All of the transactions, involving the IRA would be strictly monitored by the custodian just as they are today.
This concept is considered risk free because there is nothing that could happen to the senior’s home that would in any way jeopardize the 150K that the senior now has in his hand.
The individual senior has been given a choice which allows the senior to combine the three common assets, the home, the IRA and social security to make those assets much more efficient and effective than being kept totally separate as they are today.
Let us now check the status of the senior, the economy and the government.
The senior has allowed his IRA to invest in his home which allows the IRA to share in the value of the home but requires no interest payments, no principle pay back, and no additional taxes. The senior is now able to access the equity in his home without selling or going into debt. The senior has protected the part of his IRA he invested in his home from loss and as the property value increases the value of the IRA increases. The senior has effectively taken part of his social security as a lump sum and the government general fund actually makes money. The senior has converted his traditional tax deferred IRA to a tax free ROTH IRA and paid the tax with money the government is sending the senior each month.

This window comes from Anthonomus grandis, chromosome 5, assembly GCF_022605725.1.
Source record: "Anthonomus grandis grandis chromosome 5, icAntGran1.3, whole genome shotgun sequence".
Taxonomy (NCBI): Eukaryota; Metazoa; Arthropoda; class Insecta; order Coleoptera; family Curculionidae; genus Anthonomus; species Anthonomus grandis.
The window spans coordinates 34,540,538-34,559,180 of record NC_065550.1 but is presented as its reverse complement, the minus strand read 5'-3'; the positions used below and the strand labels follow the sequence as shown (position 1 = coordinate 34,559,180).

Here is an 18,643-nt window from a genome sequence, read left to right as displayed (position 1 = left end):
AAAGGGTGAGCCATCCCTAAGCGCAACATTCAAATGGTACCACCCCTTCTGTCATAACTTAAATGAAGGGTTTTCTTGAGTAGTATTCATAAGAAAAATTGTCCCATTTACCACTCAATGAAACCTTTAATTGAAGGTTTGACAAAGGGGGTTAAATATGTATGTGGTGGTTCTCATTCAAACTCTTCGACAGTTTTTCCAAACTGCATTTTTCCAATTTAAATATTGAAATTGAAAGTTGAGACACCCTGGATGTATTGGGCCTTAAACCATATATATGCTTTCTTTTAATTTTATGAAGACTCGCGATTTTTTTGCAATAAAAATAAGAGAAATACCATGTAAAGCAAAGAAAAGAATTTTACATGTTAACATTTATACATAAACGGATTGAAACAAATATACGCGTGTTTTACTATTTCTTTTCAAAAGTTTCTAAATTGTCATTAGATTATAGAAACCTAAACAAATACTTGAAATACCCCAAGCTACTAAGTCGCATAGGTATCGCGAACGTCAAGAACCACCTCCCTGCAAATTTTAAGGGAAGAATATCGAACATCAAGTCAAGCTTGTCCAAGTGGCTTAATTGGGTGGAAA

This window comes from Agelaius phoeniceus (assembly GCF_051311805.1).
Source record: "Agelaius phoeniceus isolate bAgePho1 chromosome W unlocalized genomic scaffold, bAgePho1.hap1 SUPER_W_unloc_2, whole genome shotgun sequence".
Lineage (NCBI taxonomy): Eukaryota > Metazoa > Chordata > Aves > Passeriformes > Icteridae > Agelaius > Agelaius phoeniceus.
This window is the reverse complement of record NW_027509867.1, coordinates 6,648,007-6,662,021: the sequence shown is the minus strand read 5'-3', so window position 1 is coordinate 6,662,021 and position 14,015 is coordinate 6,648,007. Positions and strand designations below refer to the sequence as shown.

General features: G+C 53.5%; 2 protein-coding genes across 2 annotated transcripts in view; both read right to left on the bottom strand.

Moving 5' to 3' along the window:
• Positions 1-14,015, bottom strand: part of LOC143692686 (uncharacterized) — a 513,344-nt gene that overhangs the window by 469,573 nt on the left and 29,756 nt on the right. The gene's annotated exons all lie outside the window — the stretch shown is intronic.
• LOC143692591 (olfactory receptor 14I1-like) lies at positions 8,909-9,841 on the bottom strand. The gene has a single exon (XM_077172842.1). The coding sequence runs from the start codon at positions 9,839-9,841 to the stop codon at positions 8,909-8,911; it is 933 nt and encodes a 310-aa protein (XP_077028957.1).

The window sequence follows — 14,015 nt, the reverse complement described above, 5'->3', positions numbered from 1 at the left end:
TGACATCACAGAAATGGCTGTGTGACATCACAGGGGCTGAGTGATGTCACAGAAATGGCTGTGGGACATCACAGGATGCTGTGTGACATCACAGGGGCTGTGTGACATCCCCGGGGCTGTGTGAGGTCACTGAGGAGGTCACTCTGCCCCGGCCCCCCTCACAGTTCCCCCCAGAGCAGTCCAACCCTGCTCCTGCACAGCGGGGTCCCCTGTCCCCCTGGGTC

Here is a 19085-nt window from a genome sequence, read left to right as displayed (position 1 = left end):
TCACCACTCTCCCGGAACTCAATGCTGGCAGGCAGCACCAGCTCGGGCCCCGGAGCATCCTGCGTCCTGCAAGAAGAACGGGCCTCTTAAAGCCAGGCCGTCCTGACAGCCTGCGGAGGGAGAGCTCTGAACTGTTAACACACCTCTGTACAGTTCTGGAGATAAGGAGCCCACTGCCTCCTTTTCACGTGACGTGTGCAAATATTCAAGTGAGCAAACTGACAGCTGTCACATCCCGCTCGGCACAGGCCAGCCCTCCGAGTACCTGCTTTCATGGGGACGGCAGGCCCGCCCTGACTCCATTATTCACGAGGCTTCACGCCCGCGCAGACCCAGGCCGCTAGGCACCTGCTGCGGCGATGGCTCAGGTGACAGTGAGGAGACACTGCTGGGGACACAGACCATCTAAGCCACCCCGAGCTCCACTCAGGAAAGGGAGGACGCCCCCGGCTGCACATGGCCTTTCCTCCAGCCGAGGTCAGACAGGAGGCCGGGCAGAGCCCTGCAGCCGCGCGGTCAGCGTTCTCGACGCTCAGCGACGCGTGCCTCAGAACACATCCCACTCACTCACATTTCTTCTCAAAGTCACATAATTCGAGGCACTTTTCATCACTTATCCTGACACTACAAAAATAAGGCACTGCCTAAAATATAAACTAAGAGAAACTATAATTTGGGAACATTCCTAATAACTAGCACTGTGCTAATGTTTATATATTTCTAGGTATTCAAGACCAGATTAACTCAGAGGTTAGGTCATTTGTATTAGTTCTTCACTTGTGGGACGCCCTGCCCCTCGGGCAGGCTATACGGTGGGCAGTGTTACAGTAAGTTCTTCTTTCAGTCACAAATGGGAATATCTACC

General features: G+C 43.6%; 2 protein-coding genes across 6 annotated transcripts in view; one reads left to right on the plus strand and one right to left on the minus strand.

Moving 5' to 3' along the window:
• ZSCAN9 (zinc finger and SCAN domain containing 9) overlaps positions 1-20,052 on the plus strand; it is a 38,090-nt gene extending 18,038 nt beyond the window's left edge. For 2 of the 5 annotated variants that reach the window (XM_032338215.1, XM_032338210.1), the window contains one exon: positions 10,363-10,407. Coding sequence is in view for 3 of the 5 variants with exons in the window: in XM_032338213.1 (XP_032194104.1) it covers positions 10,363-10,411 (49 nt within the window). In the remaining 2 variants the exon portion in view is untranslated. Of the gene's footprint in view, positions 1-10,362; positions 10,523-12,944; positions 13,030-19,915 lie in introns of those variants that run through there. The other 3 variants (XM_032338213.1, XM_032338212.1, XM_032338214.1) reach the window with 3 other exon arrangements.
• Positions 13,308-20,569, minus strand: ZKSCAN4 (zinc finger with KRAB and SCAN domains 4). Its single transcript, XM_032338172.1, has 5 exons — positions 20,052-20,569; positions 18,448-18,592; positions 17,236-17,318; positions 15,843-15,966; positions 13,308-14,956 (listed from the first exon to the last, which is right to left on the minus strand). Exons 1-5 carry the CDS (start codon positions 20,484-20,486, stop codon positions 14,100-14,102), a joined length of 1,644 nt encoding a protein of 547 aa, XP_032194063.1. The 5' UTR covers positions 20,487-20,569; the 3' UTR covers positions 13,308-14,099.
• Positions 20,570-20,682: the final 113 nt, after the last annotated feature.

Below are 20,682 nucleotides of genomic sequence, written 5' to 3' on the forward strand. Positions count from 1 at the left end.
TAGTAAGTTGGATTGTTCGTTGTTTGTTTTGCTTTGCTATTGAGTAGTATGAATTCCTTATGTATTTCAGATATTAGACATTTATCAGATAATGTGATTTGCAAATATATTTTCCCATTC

When the senior sells the home his IRA is paid first, just like a mortgage, and the remainder is subject to capital gains tax if applicable. Obviously if the senior’s IRA had a 100% “percent of interest” in the home, all of the proceeds from the sale would remain in the tax free ROTH IRA and therefore not subject to any tax. The senior has paid off his mortgage, thereby effectively increasing his income by the amount of the mortgage payment without an increase in tax liability.